Staff shortages at all echelons of education system
- study says
by Gitanjali Singh
January 9, 2000
An Organisational Capacity Assessment (OCA) of the Ministry of Education has said that the ministry operates under severe constraints of staff shortage at all levels.
The OCA was conducted by the United States-based Consortium for International Development (CID) from August to November last year and involved a review of documents and numerous interviews and meetings conducted with the ministry's counterparts and other key stakeholders in the sector.
The study was funded at a cost of US$400,000 under the Primary Education Improvement Project. There were a "number of challenges or organisational concerns" confronting the Education Ministry, a summary of the study said. However, generally the findings revealed that the ministry operated within the context of staff shortages at all echelons of the system, it had a salary structure that inhibited the ministry's effectiveness in attracting and retaining qualified and competent employees, especially teachers, and it had a cadre of young and inexperienced officers who had been catapulted into senior management positions without adequate orientation and preparation. Some of these young officers had been assigned roles and responsibilities beyond their present abilities.
However, the report also made the point that while a youthful work force could be perceived as a weakness, it could also be viewed on balance as positive. In this light, the CID noted that the ministry did have young and capable officers with inherent abilities to assume roles of responsibility, make sound decisions, and become effective leaders at all levels.
The CID also found officers in acting status at the most senior levels for long periods, creating low motivation for job advancement for new employees and a lack of proactive action in the current workforce. There were also ineffective communication and reporting processes and practices despite the existence of a well-designed and comprehensive system of communication and reporting, plus a management information system that was hampered by a general lack of understanding at the school level of the importance of information and its use in the policy-planning and decision-making process.
Among the concerns highlighted was an information system that did not enable the ministry's staff to respond quickly to emerging education needs or facilitate rapid or consistent response to organisational needs; the practice of making decisions with incomplete or inaccurate information, especially as it pertained to regional activity, programme planning and policy-making; and the existence of complex and cumbersome systems, operational procedures and processes that impinged adversely on the ministry's capacity to perform effectively and efficiently.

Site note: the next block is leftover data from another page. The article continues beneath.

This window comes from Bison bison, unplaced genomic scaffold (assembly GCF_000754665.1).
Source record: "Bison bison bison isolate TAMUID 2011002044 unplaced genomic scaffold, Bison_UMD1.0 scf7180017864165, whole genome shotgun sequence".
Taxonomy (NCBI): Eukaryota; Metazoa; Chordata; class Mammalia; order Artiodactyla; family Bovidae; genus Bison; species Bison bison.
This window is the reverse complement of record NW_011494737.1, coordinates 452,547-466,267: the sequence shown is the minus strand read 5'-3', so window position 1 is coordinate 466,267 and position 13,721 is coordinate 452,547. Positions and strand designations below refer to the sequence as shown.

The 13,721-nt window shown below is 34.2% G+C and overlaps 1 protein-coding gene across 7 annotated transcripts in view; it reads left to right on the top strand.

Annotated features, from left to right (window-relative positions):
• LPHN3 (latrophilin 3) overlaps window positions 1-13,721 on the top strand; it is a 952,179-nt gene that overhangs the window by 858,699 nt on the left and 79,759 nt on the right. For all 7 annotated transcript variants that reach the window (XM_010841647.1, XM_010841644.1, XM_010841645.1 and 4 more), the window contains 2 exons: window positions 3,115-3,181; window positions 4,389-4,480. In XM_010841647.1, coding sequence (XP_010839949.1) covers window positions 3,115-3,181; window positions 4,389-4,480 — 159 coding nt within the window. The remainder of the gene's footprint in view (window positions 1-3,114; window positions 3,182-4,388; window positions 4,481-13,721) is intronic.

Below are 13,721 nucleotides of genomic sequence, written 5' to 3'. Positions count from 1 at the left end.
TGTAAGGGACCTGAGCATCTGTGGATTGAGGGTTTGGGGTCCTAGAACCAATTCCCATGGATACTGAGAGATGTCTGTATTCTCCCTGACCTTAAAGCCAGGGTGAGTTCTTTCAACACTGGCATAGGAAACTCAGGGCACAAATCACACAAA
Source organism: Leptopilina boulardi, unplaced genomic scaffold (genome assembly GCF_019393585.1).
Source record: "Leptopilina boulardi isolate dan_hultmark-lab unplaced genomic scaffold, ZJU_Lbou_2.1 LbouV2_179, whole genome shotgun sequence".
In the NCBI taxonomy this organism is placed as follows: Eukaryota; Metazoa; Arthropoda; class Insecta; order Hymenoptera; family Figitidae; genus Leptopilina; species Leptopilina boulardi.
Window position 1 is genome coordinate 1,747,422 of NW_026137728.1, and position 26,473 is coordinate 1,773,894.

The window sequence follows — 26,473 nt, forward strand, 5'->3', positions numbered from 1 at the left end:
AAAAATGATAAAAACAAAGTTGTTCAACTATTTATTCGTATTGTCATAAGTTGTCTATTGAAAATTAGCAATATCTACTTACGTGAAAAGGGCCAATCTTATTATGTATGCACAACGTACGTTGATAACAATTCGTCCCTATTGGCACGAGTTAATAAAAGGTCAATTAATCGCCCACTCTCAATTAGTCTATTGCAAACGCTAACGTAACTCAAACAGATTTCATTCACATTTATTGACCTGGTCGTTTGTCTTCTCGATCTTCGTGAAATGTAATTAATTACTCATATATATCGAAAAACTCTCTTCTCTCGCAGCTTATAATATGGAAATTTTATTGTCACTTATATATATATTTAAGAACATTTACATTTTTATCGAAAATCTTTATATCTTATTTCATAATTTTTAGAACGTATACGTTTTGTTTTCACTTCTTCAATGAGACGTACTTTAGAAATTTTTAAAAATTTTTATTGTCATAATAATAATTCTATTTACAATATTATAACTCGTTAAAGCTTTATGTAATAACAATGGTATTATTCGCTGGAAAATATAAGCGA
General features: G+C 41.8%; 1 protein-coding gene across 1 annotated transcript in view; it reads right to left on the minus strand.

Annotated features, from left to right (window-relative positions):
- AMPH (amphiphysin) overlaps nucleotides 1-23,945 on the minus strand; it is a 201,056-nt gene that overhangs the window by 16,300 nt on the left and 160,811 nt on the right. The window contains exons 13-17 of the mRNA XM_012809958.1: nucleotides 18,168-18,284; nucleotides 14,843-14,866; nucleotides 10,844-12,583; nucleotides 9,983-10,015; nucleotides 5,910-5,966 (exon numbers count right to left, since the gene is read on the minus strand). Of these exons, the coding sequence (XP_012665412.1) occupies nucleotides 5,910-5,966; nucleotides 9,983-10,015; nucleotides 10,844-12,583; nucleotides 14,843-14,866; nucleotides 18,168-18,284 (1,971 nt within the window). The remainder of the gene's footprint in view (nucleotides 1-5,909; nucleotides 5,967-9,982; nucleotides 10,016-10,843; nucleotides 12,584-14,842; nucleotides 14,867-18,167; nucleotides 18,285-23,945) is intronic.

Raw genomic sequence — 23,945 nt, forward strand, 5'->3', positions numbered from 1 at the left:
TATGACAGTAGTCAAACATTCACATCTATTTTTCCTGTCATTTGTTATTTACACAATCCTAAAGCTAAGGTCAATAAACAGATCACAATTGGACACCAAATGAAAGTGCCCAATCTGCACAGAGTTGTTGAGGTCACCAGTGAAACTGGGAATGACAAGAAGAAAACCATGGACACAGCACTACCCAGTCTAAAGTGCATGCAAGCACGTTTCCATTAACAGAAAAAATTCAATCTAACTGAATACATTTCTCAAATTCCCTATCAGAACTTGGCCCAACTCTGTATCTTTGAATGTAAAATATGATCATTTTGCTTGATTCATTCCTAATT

Other findings included the limited input into management decisions by parents and teachers; concerns expressed by ministry officials and education professionals that the existing structure did not enable the ministry to respond quickly to societal needs, the demands of a school population and the emerging international and regional trends; and an organisational management style that was burdened by multi-layered and complex rules and regulations, many of which had been imposed or inherited and which were obsolete.
Based on its findings, the CID said that organisationally the ministry must position itself to respond to a number of externally and internally induced changes to absorb the considerable infusion of development assistance that was expected.
The consortium said that some ministry officials recognised the need to strengthen the ministry internally to absorb both the positive infusion of development assistance and to cope with the possible shrinkage of donor assistance to education.
In spite of the challenges facing the ministry, the CID said that the study had found a number of strengths as well. A strengths diagnostic study had also been conducted, in addition to the diagnostic assessment of weaknesses.
The strengths diagnostic assessment was conducted in collaboration with the Institute for Development Studies at the University of Guyana. This assessment included the administration of a diagnostic assessment questionnaire to over 400 ministry employees.
The CID said that the results indicated that the ministry was determined to deliver quality education in Guyana.
One of the strengths which characterised the ministry was a committed workforce. In spite of incentives for Guyanese citizens to move to the private sector or abroad, the ministry had been able to retain a small cadre of senior and middle level officials who were deeply committed to the success of the country's education sector.
Other strengths included internal models of excellence. The isolated "centres of excellence" were the units or individuals that fostered a sense of inclusiveness, collaboration and worker participation and could serve as models for the ministry's restructuring.
An organisation of the size and complexity of the ministry needed to be tightly managed, and micro-management as a management style personified the ministry, the CID reported. Excessive use of its micro-management style, the report said, could have the effect of demoralising workers and inhibiting workplace creativity, risk-taking and accepting responsibility with the authority to act.
The fact that the ministry was currently implementing a number of donor-funded education projects that focused on special needs, and that senior education officials benefited from international training and support for study tours was a strength for the ministry.
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